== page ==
5 ways to manage work-related stress
April is National Stress Awareness Month, making it a good time to take stock of how you feel at work and figure out if you’re dealing with stress properly so you don’t burn out or wear yourself down.
We reached out to some experts to get advice on smart tactics for tackling work-related stress.
1. Focus on your actions. It’s important to remember that stress is a reaction and isn’t inevitable, says Beth Burgess, a therapist who runs anti-stress workshops at Smyls. “It’s our response to external events and people that make us feel stressed out. To develop a stress-free mindset at work, it’s important to focus on taking action rather than worrying, or actually thinking more positively about things so you no longer feel aggrieved by them.”
2. Take action over things you can control. Taking action in the aspects of your work life you control is key, Burgess says. “Do what it is in your power to do. If you have no control over other things, it’s not worth worrying about them. Focus on what you can do to improve things rather than what you can’t. It will make you feel much more empowered.”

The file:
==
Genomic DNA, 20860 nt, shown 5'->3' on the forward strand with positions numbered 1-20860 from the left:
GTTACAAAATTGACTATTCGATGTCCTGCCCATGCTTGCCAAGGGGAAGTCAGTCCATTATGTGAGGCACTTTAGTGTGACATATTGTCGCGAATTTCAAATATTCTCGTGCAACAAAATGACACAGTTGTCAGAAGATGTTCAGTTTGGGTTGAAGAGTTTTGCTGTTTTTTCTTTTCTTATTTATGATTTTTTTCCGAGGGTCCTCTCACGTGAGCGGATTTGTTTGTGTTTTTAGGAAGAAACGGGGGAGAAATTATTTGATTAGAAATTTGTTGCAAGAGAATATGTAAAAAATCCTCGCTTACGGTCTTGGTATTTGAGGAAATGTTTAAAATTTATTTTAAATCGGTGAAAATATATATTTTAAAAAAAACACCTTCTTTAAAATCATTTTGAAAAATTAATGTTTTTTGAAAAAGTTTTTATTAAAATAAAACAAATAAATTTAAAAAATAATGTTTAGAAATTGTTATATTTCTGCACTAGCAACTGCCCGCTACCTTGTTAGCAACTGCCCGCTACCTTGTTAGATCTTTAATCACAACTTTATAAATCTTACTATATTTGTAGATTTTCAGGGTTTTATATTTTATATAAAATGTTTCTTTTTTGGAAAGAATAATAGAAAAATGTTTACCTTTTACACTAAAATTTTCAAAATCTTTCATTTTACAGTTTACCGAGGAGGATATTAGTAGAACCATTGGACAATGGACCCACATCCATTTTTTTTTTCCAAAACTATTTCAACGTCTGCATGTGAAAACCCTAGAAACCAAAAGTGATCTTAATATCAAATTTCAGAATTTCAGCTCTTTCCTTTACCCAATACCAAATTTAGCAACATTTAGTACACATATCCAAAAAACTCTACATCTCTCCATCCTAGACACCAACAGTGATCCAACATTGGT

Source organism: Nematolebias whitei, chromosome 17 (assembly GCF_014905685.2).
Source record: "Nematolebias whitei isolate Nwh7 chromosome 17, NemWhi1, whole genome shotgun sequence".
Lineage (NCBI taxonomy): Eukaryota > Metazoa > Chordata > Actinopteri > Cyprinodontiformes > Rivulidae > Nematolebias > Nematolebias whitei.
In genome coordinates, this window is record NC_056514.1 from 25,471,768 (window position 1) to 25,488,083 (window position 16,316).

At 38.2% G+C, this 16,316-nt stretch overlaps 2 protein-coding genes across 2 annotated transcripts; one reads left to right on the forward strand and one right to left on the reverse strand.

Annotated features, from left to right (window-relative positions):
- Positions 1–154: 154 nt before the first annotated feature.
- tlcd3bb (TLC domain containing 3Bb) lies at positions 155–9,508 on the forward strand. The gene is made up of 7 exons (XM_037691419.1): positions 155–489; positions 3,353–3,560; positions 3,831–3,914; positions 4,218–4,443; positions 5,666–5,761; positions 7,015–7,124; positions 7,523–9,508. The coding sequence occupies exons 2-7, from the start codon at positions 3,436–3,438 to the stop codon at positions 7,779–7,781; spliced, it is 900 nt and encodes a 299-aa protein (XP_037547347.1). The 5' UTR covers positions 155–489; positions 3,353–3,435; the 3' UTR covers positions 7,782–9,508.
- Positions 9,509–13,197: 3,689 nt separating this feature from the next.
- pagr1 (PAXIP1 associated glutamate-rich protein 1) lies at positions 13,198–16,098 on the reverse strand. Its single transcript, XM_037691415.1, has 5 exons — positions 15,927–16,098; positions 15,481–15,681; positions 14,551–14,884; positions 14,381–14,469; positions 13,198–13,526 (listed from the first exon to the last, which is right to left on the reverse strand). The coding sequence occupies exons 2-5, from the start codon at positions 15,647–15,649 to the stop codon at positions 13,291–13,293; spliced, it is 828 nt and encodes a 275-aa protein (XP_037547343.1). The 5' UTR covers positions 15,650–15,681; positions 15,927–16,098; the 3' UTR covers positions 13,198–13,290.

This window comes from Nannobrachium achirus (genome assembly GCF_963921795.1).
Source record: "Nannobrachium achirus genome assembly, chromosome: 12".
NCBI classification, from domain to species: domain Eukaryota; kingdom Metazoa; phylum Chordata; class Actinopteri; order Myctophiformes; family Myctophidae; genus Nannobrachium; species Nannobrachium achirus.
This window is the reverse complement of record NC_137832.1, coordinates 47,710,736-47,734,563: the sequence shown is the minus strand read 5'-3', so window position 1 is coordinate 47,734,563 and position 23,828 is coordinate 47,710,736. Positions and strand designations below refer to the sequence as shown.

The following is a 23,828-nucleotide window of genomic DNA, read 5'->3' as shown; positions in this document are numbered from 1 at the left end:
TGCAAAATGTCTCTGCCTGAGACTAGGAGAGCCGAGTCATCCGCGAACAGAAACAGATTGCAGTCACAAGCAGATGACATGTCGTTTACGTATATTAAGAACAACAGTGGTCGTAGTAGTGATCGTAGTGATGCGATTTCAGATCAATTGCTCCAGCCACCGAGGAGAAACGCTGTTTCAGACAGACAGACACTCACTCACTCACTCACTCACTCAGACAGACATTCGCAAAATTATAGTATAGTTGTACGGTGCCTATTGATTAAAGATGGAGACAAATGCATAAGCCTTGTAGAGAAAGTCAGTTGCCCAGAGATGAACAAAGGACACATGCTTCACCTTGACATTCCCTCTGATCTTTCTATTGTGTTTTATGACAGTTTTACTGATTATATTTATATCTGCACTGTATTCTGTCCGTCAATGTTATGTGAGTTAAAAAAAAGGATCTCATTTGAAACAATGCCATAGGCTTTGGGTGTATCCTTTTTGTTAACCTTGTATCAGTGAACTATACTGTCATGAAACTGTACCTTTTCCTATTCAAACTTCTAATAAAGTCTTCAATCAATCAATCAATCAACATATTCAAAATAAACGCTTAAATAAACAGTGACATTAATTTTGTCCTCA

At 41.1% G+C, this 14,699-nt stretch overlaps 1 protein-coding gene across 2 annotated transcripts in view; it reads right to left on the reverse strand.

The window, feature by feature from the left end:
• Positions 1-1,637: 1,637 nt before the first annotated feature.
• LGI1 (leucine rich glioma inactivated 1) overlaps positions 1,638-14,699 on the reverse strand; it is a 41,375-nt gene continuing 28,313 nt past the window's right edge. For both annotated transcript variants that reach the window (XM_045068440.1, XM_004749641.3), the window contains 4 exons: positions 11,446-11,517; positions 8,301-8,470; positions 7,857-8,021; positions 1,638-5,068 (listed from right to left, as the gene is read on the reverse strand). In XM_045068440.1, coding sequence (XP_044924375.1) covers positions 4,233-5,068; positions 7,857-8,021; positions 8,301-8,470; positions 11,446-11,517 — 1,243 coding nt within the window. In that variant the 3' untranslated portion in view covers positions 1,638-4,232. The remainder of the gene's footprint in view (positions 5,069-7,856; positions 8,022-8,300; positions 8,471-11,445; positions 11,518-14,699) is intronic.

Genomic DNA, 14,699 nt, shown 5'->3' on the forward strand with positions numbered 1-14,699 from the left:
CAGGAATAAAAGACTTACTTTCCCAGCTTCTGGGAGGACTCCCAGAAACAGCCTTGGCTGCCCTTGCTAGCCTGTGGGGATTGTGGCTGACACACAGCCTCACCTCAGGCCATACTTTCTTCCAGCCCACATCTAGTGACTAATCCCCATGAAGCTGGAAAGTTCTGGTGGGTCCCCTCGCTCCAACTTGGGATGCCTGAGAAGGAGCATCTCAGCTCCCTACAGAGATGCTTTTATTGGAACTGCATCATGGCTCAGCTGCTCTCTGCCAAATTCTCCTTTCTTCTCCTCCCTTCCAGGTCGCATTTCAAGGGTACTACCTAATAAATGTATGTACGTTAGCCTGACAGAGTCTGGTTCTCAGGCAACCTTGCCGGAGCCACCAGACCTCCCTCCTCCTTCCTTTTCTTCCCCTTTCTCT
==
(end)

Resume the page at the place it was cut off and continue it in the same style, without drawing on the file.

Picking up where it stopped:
3. Keep your eyes on the prize. “To deal with conflict, remember that focusing on your common goals and negotiation will get you much further than whining about a colleague or manager or their way of doing things,” Burgess says. “If you feel overwhelmed or uncertain, gather more information or tools, or break things down into steps to make them easier. Be proactive about setting up templates and systems to save time. And when you’ve done a task, mentally leave it behind rather than worrying about it.”
4. Establish boundaries. Focus on your boundaries to keep stress at bay, recommends Stephanie Mazzanti, a mind-body therapist at Cancer Treatment Centers of America. This means not letting your external work environment overly affect your internal mood.
5. Learn to deal. It’s important for employees to have coping strategies, Mazzanti says. “For example, if a co-worker directs a snippy or negative comment toward them, they say to themselves internally, ‘That is his/her own stuff, not mine.’” Deep breathing and brief periods of alone time can also help.